thu 02/04/2020

Mieko Kawakami: Breasts and Eggs review - a book of two halves | reviews, news & interviews

Mieko Kawakami: Breasts and Eggs review - a book of two halves

Mieko Kawakami: Breasts and Eggs review - a book of two halves

Claustrophobia, queasiness, and self-discovery in the female body

Mieko Kawakami© Pan Macmillan

Mieko Kawakami’s Breasts and Eggs is a true novel of two halves and is (excuse the pun) a bit of a curate’s egg. Kawakami’s bio at the beginning of the text explains that the novel was expanded from an earlier novella, made clear by a separation into books one and two. The first book centres on the visit of the narrator’s sister and niece to her house in Tokyo, and the second brings the narrator, Natsume, into the centre of a story about her desire to conceive a child at forty.

Mieko Kawakami’s Breasts and Eggs is a true novel of two halves and is (excuse the pun) a bit of a curate’s egg. Kawakami’s bio at the beginning of the text explains that the novel was expanded from an earlier novella, made clear by a separation into books one and two. The first book centres on the visit of the narrator’s sister and niece to her house in Tokyo, and the second brings the narrator, Natsume, into the centre of a story about her desire to conceive a child at forty. The first book is excellent, a rough-edged drama that is both hilarious and tragic, and tinged with surreality. The second is a little flat by contrast, and the juxtaposition feels forced. 

The unifying factor between the two stories is not only the narrator but also a visceral body horror. The characters who pass through the text are often queasily and claustrophobically trapped within their own physicality. Natsume’s sister, Makiko, has visited Tokyo in order to have a breast enlargement, an uncomfortable parallel with their mother, who died of breast cancer at a similar age. Makiko’s obsession with her breasts is contrasted strongly with her almost incorporeal sister and her silent daughter, whose diary entries express her discomfort with puberty and womanhood. The feeling of claustrophobia is enhanced by the repetitiveness of the text itself, with obvious and close contrasts throughout. Someone describes the Russian doll of a book that Natsume herself has written at one point in a very apt way, both as rebirth but also something more trapping: “The world changes, the language changes, but they’re the same people, with the same souls. It keeps repeating forever…””.

Breasts and Eggs by Meiko KawakamiThe body in Breasts and Eggs is almost exclusively female. Most of the narratives are told by women, and all but one of the main characters is female. In the first half of the text, men are only there to be run away from, and in the second half, men only seem to exist as a means by which to provide sperm, but in an almost exclusively non-sexual context. When sex comes into it, it is almost horrific. It is a focus which gives the book as a whole its strength, allowing women to talk amongst themselves, navigating the policing of the female body by men and society as a whole in a space apart.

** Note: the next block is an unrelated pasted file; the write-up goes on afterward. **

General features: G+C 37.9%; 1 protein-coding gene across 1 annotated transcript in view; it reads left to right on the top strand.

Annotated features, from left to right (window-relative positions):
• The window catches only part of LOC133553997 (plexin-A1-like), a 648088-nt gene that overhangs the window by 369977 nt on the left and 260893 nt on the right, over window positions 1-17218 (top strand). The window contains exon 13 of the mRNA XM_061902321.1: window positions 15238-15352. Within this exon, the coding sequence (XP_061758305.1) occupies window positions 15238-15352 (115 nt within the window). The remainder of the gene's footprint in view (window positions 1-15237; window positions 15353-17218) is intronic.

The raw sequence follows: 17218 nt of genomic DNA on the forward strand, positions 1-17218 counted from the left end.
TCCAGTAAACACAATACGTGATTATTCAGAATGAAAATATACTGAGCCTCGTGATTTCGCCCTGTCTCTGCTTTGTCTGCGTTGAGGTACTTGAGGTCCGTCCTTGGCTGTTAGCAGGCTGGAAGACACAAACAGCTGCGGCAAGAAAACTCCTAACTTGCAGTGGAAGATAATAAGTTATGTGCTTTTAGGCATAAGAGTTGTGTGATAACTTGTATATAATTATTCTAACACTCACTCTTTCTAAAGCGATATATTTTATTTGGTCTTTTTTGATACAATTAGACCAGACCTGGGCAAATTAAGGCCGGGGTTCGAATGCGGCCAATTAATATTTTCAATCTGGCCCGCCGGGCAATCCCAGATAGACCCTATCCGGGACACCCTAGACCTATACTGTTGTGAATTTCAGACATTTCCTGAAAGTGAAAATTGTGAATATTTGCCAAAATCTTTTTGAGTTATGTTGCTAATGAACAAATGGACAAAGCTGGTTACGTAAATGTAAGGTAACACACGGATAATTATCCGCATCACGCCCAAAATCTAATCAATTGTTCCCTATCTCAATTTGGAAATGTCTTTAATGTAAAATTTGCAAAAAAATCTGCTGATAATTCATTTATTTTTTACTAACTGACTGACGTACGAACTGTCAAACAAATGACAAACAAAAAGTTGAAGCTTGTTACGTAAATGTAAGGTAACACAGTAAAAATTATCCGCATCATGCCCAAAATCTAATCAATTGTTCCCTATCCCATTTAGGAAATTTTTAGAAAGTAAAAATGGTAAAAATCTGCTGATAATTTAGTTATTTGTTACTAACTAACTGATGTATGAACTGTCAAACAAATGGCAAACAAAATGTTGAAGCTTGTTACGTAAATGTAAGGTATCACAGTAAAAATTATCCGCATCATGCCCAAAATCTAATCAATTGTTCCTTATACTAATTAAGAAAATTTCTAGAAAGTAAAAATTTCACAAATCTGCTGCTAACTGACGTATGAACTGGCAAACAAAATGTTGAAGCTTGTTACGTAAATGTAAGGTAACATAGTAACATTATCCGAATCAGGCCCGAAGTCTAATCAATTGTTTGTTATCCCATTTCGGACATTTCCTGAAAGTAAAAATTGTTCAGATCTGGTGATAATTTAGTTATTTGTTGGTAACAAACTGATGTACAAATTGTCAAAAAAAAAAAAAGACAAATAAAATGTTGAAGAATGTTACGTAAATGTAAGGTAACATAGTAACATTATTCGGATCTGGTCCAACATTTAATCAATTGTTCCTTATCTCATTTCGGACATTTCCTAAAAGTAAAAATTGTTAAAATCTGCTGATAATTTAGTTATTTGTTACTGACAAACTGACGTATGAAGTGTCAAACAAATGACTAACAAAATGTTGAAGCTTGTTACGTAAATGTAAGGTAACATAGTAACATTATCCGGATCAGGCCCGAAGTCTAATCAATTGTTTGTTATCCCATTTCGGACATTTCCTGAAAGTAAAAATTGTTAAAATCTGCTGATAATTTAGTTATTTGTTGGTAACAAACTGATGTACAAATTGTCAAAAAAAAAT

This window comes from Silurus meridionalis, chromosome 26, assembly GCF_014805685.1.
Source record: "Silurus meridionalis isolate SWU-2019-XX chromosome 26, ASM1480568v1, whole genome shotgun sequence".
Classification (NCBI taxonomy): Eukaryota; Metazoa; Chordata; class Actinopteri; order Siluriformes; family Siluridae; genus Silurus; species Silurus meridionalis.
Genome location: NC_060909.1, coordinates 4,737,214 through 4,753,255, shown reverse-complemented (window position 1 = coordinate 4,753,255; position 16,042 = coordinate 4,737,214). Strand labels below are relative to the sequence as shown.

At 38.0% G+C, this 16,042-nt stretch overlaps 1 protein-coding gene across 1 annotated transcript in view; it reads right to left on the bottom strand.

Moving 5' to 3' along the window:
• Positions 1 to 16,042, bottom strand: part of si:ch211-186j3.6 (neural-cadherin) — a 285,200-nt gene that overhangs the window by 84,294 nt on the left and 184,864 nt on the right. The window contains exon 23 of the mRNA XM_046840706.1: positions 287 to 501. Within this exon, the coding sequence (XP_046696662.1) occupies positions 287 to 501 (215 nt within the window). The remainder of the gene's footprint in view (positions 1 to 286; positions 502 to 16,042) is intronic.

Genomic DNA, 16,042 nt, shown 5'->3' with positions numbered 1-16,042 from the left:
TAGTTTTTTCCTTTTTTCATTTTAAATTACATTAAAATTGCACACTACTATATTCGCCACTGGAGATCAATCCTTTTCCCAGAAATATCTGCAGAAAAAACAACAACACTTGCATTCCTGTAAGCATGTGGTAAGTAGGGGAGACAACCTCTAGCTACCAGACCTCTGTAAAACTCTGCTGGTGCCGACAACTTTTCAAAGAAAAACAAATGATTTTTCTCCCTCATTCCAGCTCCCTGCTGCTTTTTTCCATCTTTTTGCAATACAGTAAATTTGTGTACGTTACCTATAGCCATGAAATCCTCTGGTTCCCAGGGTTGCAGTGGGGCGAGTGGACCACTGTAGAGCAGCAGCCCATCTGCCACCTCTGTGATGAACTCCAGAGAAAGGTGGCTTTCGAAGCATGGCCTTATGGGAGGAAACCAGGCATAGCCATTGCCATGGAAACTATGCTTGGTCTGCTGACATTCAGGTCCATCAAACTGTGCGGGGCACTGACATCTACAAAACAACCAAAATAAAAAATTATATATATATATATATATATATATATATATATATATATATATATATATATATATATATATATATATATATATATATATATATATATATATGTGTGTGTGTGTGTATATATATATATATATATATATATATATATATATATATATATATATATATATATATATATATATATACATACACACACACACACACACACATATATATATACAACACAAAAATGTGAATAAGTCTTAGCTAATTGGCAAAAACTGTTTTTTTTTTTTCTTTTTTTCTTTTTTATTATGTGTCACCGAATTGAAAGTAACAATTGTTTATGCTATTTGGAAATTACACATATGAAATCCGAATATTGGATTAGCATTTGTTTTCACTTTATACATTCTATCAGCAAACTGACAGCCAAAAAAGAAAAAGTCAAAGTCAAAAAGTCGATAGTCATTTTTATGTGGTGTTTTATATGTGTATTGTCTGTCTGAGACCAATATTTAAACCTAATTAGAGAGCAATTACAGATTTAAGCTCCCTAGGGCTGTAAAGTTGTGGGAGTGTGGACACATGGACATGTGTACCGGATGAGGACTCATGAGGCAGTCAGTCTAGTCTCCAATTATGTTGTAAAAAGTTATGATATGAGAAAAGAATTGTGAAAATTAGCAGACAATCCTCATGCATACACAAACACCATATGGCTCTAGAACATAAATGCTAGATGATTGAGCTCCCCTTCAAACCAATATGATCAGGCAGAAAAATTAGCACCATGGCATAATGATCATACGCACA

When a man does enter Natsume’s world, he is the source of great questioning and worry, but he also has a contingency that allows for his story to enter the narrative but not become the focus. As one of the characters points out in the wry way that characters in Breasts and Eggs often express themselves, “'how could a man and a woman ever see eye to eye? It’s structurally impossible'”. It is a woman who forces Natsume into a sort of birth, a rupture to the relative tranquillity of her adult life. They have a deep and difficult conversation about children, after which Natsume feels that “it was like my skull cracked open. Something was gnawing at my insides”. Her resulting illness is the catalyst for the events that lead to an actual experience of childbirth. A man might have been involved, but only briefly. The novel gives birth, but never loses its sense of being the story of a woman’s body. The dislocations and dissociations along the way are sometimes jarring and feel like they don’t wholly work, but the unifying factor of the female body saves a book that feels as necessary as it is at times awkward.

The characters who pass through the text are often queasily and claustrophobically trapped within their own physicality

rating

Editor Rating: 
3
Average: 3 (1 vote)

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